- Ransomware – will continue to be a big fear for everyone, and the bad guys continue to come up with new ways of securing their income. Ransomware will begin to be supplemented with ‘extortion attacks’ – we are already seeing attackers holding their victims hostage by threatening to publish compromising data.
- Identity theft – the easiest way to get access to data and systems is by stealing or guessing someone’s information and walking in through the front door. Therefore investment in more sophisticated and adaptive multi-factor authentication solutions will become increasingly more important
- CASB and cloud application control (CAC) – with cloud application adoption growing, there has been a big shift in how BYOD endpoints need to be secured and managed. Organizations need greater visibility and better control of the use of cloud apps across all devices, regardless of where users are. Gartner says over 25% of enterprises will trash old security solutions in favor of securing access to cloud-based services using a Cloud Access Security Broker (CASB) or CAC platform.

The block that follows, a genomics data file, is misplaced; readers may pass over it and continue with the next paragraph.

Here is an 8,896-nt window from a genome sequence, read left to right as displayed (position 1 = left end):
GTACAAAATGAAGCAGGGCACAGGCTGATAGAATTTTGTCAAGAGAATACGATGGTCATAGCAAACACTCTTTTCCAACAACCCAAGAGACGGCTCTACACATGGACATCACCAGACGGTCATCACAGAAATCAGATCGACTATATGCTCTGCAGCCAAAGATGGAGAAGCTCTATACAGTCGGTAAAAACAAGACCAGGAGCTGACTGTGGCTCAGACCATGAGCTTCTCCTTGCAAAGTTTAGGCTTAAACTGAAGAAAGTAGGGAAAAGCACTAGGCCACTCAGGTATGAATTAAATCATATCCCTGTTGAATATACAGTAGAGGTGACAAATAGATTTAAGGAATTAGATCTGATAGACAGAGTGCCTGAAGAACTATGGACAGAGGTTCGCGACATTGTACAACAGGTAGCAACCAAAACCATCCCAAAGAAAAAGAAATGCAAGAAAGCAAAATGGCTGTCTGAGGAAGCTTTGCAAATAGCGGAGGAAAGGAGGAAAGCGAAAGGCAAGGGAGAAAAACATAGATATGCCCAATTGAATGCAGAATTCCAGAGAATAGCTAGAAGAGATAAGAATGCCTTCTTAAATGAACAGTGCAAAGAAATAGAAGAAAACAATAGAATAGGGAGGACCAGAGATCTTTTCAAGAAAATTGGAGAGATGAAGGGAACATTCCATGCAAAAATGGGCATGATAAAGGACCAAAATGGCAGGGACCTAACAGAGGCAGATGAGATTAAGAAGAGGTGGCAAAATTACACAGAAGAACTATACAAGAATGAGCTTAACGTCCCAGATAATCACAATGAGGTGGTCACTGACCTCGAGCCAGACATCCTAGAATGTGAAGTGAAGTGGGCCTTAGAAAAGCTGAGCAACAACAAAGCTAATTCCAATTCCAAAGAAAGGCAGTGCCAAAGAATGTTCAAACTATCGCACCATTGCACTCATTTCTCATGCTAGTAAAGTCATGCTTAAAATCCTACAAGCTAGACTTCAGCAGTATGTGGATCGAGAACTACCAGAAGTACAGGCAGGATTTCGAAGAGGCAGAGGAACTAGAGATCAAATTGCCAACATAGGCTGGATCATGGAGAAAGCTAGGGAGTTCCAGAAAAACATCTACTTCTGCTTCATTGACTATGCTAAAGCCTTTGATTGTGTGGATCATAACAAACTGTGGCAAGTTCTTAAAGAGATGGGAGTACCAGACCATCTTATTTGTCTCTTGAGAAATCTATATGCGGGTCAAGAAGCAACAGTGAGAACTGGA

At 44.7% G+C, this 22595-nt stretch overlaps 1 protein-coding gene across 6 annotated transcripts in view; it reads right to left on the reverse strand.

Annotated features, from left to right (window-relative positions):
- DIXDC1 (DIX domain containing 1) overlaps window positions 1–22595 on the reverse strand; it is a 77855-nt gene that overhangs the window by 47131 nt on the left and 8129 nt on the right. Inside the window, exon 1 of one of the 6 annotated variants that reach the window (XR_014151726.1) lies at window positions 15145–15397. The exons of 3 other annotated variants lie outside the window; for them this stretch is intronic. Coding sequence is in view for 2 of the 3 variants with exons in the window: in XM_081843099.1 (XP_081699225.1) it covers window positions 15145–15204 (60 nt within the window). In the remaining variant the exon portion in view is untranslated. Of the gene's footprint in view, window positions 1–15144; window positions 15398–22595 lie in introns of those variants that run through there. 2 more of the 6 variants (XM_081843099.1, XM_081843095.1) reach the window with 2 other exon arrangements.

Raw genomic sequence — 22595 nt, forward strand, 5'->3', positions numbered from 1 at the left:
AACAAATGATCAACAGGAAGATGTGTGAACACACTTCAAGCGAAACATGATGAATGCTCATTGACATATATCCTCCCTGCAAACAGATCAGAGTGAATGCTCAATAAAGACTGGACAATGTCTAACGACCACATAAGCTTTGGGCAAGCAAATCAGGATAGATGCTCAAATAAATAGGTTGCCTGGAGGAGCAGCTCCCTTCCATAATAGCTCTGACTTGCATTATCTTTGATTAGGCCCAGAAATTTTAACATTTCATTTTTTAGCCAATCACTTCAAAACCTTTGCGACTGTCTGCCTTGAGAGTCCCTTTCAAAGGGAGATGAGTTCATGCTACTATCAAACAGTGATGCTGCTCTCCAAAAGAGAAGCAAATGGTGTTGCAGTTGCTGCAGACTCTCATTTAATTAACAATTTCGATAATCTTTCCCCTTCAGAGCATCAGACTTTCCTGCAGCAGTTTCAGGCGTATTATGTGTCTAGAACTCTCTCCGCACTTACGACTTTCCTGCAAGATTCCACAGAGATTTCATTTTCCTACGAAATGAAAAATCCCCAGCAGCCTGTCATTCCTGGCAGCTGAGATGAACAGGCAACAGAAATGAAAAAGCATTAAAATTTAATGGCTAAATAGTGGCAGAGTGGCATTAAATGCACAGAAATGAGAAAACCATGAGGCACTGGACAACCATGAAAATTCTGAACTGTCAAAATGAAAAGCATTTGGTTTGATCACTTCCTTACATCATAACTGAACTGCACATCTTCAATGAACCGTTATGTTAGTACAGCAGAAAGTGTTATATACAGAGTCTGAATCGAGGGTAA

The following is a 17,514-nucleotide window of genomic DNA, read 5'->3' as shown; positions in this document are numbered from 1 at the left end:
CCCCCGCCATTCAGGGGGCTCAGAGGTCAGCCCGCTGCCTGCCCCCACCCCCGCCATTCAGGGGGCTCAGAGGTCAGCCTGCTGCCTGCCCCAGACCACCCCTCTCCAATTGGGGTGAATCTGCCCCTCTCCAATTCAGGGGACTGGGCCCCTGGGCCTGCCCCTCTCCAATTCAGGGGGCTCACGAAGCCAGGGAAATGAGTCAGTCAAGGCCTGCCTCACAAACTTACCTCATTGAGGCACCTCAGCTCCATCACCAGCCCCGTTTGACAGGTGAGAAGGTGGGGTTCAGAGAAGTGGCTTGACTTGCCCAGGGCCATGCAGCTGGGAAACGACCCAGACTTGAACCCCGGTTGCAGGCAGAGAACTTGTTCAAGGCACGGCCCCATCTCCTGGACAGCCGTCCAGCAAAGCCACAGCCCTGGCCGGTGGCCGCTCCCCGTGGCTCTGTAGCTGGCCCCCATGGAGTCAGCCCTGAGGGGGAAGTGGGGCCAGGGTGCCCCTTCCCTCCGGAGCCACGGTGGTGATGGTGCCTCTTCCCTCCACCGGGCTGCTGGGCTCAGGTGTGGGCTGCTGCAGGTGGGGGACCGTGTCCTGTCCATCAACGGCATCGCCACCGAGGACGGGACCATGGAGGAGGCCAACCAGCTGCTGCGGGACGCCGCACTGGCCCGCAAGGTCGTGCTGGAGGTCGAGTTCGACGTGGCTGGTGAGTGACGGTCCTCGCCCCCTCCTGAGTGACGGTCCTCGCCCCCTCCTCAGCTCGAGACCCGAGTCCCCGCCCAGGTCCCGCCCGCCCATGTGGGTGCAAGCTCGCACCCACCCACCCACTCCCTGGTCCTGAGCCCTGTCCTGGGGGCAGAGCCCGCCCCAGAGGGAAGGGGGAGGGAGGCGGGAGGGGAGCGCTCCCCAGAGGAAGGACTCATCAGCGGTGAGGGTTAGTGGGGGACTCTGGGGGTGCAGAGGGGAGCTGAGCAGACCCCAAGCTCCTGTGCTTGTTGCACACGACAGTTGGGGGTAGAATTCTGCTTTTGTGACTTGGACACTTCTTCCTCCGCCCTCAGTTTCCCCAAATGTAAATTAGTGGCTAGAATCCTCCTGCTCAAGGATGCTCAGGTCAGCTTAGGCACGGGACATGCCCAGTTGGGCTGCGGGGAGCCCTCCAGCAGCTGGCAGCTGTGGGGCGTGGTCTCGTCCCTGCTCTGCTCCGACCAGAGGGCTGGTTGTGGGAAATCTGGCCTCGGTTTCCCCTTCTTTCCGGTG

- Increasingly sophisticated hackers and unpredictable employees – put organizations at risk. In some ways, we’ve made the job of cyber criminals easier by over complicating how we approach security. Point solutions that only protect against a specific type of threat had their place, but they don’t work together and leave blind spots that can be exploited. We need to see into every corner and every crevice, so there is nowhere for the criminals to hide. CIOs need a single pane of glass that gives them total visibility and control of web, cloud applications, and email.
- Encryption of cloud data is not a magic bullet – it’s official. Data has left the building and has moved into vast data centers run by some of the largest companies on earth. How do we keep that precious company data safe when prying eyes hidden in a world of VPNs, bulletproof hosting and dark forums are watching? Encryption is often touted as the hero, a technique shrouded in brain melting complexity. But the nature of encryption means it isolates data, keeping it locked up in solitary confinement at a time when data needs to be easily accessible if it’s to have value. You don’t just need encryption – give people the tools to make the most of their data, rather than just locking it up in a bunker.
The cloud landscape is innovating more quickly than discount Macs fly off the shelves at an Apple store sale. And as quickly as it innovates, so too do hackers’ methods to access or steal that data or breach corporate networks. That’s why you, as the IT professional, have to be all over your company’s cloud strategy, and always looking forwards, scanning for the big trends on the horizon.